Currently before the State Legislature are bills regarding the State Public Defender private bar appointment rate. Currently the rate is $40 per hour (the lowest in the nation), but the bill is proposing to raise the rate to $70 per hour. Recently a petition to the Wisconsin Supreme Court attempted to get the Supreme Court to raise the private bar rate of the public defender to $100 per hour. While the Supreme Court acknowledged the current rate as woefully inadequate, it did not take action regarding the public defender appointed rate, although it did raise the court-appointed rate effective next year to $100 per hour for all court-appointed lawyers.
The issue regarding the lack of attorneys willing to take SPD appointments to represent the indigent has picked up significant media attention and has prompted one lawsuit. The discussion that the State is failing to fulfill constitutional obligations to its citizens is important. Why did it take a “constitutional crisis” to reach this point? The criminal defense attorney is not just politically unpopular but can often be viewed as a reason elections have been lost. For example, Michael Gableman’s campaign and defeat of Justice Louis Butler is probably most remembered for the ad campaign discussing Justice Butler’s prior representation of a criminal defendant and viewed as a misleading attack ad. While most of the legal community would say Justice Butler was doing his ethical duty to his client, it’s hard to say it didn’t sway the voters.
More recently we have a push for Marsy’s Law, which will be a constitutional amendment of “victim’s” rights. Some promotional material on this discusses criminals having more rights than victims. The reality is that we all have the same rights; we just don’t exercise them unless we are accused of crimes or victims of crimes. Crime victims do have statutorily codified rights in Chapter 950 of the Wisconsin Statutes. While individual prosecutor’s offices may deal with crime victims differently, these rights already exist. The purpose of the rights of the accused is to guarantee a fair trial and prevent government overreach. The role of the criminal defense attorney is to ensure that the constitutional rights of those accused of crimes are protected; a difficult role due to the need to fight the legislative and executive branches of government, and occasionally the judicial branch. After all, judges making unpopular rulings against the State or issuing sentences that grab headlines are threatened with recalls.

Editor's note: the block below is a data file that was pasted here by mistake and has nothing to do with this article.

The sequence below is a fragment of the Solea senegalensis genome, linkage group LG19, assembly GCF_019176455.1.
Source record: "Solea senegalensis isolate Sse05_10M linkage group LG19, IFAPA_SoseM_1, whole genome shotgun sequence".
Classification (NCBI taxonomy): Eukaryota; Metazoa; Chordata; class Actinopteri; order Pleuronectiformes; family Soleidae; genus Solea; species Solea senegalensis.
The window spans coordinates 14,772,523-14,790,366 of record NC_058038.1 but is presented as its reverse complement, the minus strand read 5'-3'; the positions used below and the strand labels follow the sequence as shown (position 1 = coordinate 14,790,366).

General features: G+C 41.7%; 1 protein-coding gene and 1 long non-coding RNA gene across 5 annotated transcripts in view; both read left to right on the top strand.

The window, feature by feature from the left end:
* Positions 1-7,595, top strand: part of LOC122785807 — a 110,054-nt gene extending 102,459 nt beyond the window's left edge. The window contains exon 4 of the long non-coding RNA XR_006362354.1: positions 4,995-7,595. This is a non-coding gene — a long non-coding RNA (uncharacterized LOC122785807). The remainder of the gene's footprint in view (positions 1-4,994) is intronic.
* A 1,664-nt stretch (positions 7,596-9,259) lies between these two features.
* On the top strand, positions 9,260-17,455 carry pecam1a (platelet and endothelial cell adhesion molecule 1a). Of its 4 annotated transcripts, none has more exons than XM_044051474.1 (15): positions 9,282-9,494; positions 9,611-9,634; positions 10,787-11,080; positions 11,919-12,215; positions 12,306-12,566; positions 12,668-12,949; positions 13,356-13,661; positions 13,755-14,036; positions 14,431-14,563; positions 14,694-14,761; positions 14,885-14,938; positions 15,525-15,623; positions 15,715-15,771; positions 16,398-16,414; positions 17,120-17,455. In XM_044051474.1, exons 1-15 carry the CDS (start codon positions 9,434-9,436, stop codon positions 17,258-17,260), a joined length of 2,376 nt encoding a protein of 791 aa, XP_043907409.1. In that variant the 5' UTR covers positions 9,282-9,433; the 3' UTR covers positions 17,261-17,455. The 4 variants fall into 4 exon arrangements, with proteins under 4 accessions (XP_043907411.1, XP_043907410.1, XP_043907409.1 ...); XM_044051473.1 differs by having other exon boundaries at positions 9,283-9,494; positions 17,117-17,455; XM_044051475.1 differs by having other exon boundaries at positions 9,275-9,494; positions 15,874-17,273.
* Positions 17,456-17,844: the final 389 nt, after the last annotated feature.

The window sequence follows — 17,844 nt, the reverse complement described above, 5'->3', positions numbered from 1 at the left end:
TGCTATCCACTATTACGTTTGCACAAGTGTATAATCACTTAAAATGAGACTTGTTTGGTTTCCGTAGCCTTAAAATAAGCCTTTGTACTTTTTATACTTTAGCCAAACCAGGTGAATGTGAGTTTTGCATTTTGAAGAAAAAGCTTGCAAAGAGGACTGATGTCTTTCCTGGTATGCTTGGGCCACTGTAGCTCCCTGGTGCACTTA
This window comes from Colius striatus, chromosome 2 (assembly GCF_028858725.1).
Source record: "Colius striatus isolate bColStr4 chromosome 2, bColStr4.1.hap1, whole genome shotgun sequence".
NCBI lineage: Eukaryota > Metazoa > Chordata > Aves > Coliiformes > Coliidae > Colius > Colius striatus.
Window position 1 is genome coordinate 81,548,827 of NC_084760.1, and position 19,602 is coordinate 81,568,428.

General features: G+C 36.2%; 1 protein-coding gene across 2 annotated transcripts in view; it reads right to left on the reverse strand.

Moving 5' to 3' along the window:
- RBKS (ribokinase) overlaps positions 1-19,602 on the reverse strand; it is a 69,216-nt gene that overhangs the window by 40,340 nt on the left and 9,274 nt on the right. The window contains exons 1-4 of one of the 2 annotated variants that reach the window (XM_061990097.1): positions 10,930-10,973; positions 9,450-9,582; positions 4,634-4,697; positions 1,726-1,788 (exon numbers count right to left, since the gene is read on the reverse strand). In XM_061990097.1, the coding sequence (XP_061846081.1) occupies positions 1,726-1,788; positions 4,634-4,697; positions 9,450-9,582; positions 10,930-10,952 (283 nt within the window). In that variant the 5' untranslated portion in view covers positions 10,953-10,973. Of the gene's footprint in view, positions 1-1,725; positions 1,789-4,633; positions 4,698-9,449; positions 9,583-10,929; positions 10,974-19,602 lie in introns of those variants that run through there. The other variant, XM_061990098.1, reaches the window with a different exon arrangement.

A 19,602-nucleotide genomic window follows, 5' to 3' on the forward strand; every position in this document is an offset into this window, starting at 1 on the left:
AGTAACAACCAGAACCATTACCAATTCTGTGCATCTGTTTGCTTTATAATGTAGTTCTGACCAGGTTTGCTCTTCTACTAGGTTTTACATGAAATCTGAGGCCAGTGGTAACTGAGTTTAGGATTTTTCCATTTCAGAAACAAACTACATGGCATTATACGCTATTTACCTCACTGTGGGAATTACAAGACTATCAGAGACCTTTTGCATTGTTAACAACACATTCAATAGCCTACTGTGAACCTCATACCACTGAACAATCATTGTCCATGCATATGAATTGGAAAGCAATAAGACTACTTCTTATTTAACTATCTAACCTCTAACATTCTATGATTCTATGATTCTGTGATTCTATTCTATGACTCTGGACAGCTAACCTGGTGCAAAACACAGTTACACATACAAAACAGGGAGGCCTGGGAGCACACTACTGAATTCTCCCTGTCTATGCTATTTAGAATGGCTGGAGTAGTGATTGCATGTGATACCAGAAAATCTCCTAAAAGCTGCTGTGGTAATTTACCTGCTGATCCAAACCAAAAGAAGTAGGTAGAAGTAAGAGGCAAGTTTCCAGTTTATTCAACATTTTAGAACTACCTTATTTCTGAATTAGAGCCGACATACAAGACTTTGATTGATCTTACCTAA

While many judges and lawyers respect the role of the criminal defense lawyers, almost all criminal defense lawyers have anecdotal stories of second-class treatment. When asking colleagues, I heard many thoughts. When the defense needs an adjournment, the court wants proof, while the state can just say it has an unavailable witness without stating a reason (it could be an officer’s vacation for example), and an adjournment is granted. Entering the courtroom, prosecutors come through back security doors or don’t get checked, while the defense attorneys do at many courthouses. One fellow attorney commented to me how getting searched in front of a client at the federal courthouse while the assistant U.S. attorney just walks in gives the impression to defendants that the court is not going to be fair, as entering the building isn’t fair for the attorneys. However, defense attorneys can at least keep their coats on (but not belts and shoes) if they qualify for expedited screening.
In being told the security story, I learned that the U.S. attorney’s office is not in the federal courthouse either. State prosecutors might just be separated by a wall from the judge. Prosecutors get full access through a docking station for computers to their in-office resources, including legal research tools. The State has a dedicated waiting area for witnesses, while defense attorneys don’t, and some judges have ordered the defense attorneys to those rooms while the prosecutors bar access to the defense attorney.